“Despite its immense popularity in North America, evangelical and fundamentalist religion often tends to be dismissed as merely a kind of reactionary ignorance.”  “It would be singularly dangerous if such uncomprehending attitudes were applied on a global scale and then aggravated by racial stereotyping.”    “The North would be secular, rational, and tolerant, the South primitive and fundamentalist.  The North would define itself against Christianity.”  (162) [!!]


Ch. 8. The Next Crusade

“Religious loyalties are at the root of many of the world’s ongoing civil wars and political violence, and in most cases, the critical division is the age-old battle between Christianity and Islam.”  (163)


“The parochialism of Western public opinion is striking.  When a single racial or religious-motivated murder takes place in Europe or North America, the event occasions widespread soul-searching, but when thousands are massacred on the grounds of their faith in Nigeria, Indonesia, or the Sudan, the story rarely registers.  Come lives are worth more than others.  In addition, a kind of religious prejudice helps to explain the silence about nations like the Sudan.  Liberal Westerners are reluctant to appear anti-Muslim or anti-Arab, and doubly dubious about taking up the course of Third World Christians.”  (163-64)


“When Muslims and Christians fight in a Third World nation, the United States and Europe might well find that helping the Muslim cause promotes good relations with Middle Eastern oil producers, and that helps keep the oil flowing to Western ports.  Intervening on behalf of Christians, though, offers no advantage beyond the sentimental, and even that element will shrink as the West distances itself ever more from Christianity.”  (166)


“No less than 10 of the world’s 25 largest states in 2050 could be profoundly divided between Islam and Christianity, and judging by present trends, any or all of them could be the scene of serious interfaith conflict.”  (167)


“A number of European nations face huge disparities between very fertile immigrant groups and relatively static old-stock populations, and religious instability could easily result.”  (167)


“The fundamental question here is whether Islam and Christianity can coexist.”  “Islam is after all the only one of the major religions that enshrines in its scriptures a demand to tolerate other religions, other ‘peoples of the book.’”  “Jesus is, apart from Muhammad, the greatest prophet of Islam.”  “When in the 1980s, the controversial film ‘The Last Temptation of Christ’ was felt to portray Jesus in an unflattering light, Western Christians organized public protests, but it was only Muslim states that actually banned the work.”  (168)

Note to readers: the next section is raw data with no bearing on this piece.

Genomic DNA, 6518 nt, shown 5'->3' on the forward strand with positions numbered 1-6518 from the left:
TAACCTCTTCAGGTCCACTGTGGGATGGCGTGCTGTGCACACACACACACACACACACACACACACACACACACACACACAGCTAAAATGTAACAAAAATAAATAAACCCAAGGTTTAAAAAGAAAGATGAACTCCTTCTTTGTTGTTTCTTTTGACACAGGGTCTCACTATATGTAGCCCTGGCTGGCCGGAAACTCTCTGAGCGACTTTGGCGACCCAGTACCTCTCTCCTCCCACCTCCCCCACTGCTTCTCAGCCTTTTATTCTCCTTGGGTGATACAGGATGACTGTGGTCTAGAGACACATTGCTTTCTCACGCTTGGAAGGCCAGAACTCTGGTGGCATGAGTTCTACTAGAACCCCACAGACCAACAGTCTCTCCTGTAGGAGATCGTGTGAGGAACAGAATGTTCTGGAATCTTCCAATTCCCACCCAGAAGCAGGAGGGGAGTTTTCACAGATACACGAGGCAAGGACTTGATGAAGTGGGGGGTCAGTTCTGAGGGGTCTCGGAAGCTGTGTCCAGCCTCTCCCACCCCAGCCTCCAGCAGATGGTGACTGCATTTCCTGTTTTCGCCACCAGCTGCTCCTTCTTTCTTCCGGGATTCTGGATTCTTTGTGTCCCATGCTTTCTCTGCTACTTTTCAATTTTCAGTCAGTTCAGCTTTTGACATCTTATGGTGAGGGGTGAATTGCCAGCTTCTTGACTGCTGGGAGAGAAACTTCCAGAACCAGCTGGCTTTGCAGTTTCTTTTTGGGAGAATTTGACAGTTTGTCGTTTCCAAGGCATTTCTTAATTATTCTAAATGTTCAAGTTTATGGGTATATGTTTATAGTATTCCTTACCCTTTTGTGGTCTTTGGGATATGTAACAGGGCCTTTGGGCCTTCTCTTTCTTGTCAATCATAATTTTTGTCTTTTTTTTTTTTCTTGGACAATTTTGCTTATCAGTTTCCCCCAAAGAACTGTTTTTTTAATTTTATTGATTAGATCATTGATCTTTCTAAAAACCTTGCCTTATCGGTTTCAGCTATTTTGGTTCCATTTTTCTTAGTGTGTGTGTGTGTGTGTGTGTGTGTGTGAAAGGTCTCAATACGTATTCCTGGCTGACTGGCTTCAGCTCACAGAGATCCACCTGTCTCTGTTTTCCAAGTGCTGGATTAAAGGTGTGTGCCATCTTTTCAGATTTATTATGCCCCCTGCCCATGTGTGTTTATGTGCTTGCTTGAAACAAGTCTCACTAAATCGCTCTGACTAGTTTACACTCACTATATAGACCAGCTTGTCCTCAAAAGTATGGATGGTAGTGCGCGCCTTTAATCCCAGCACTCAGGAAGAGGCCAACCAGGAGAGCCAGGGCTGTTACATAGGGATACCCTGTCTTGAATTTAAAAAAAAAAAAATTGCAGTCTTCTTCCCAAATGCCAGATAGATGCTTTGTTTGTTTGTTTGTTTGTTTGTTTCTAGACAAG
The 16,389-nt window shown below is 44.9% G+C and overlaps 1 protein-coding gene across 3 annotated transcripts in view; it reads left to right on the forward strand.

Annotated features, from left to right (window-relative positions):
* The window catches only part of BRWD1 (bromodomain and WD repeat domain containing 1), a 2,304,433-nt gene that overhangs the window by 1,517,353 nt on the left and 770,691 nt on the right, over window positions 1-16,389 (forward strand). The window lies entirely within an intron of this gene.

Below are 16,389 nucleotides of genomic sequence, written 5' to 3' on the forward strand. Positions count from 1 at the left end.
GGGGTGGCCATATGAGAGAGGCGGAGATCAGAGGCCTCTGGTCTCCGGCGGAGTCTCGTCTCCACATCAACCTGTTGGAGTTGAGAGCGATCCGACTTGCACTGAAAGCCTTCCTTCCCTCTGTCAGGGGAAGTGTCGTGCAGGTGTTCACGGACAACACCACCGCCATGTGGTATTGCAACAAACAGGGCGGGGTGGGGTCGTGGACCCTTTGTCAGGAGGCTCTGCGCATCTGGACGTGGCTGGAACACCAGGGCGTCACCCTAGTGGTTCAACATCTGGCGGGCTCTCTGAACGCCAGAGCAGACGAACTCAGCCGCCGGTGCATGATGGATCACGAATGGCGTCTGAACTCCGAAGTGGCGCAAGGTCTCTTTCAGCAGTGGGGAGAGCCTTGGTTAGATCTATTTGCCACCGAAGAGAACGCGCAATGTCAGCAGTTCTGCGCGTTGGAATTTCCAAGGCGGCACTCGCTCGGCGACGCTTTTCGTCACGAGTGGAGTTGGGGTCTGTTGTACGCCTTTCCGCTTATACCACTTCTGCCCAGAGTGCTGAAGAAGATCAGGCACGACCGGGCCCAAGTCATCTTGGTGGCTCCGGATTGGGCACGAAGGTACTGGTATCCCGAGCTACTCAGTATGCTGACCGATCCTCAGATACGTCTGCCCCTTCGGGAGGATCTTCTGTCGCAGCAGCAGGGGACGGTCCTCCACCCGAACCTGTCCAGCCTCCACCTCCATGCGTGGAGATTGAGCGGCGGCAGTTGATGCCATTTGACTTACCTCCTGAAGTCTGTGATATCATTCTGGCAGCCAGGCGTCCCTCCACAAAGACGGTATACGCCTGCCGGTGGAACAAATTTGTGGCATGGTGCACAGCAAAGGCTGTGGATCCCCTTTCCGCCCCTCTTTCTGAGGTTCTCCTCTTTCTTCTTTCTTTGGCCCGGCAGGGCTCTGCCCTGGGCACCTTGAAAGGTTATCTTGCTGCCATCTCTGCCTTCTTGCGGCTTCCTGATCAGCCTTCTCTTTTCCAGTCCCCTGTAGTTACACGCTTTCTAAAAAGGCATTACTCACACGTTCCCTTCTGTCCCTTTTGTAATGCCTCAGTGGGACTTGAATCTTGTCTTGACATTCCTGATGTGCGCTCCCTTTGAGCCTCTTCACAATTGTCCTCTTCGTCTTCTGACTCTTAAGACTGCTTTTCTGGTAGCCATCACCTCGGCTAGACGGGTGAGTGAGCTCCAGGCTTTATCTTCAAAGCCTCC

“Undeniably, modern Christians have committed their share of atrocities.”  “In recent years, though, the pattern of religious conflict has shifted decisively.  In the world as a whole, there is no question that the threat of intolerance and persecution chiefly comes from the Islamic side of the equation.”  (170)


“Over the past twenty years, the Muslim world has been caught up in a massive religious revival, and this movement has expressed itself in calls for pure religious states upheld by the full apparatus of Islamic law.  Perhaps this idea appeals to people afraid of losing their cultural identity in the face of globalization, or else it might seem to offer a solution for the desperately poor in a world dominated by the wealthy and callous West.  If these explanations are correct, then social trends are likely to lead to much greater support for Islamic extremism.”  (170)


“But whatever the reasons, inter-religious violence in recent years tends to be initiated by Muslims against Christians, and that trend is unlikely to change.”  (171)


“What is most disturbing about the Sudanese experience is that it shows how, in the new religious climate, existing non-Muslim minorities can be reduced or even eliminated.  The same bitter lesson may be in progress in…Egypt, the home of the ancient community of Coptic Christians.”  (172)


The religious fate of Nigeria could be a political fact of immense importance in the new century.  (175)  “As in Nigeria, the question for Indonesia is whether this vast emerging regional power is to continue as a multiethnic, multi-religious nation, or if it is to become a purely Muslim state.  Like Indonesia, the Philippines will soon be one of the Pacific Rim’s most populous states, and here too, recent events raise doubts about the possibility of coexistence.”  (177)


“The most disturbing feature of contemporary Christian-Muslim conflicts is how very commonplace they have become, ho unremarkable.   …too widespread to report…”  “Islam is becoming the defining force in politics in Malaysia and in Indonesia…. The pluralistic days are over in Southeast Asia.” (quoting an analyst) (177)


“Similar breakdowns have occurred across Africa, often in places where five or ten years ago no observer would have foreseen religious conflicts.”  (178)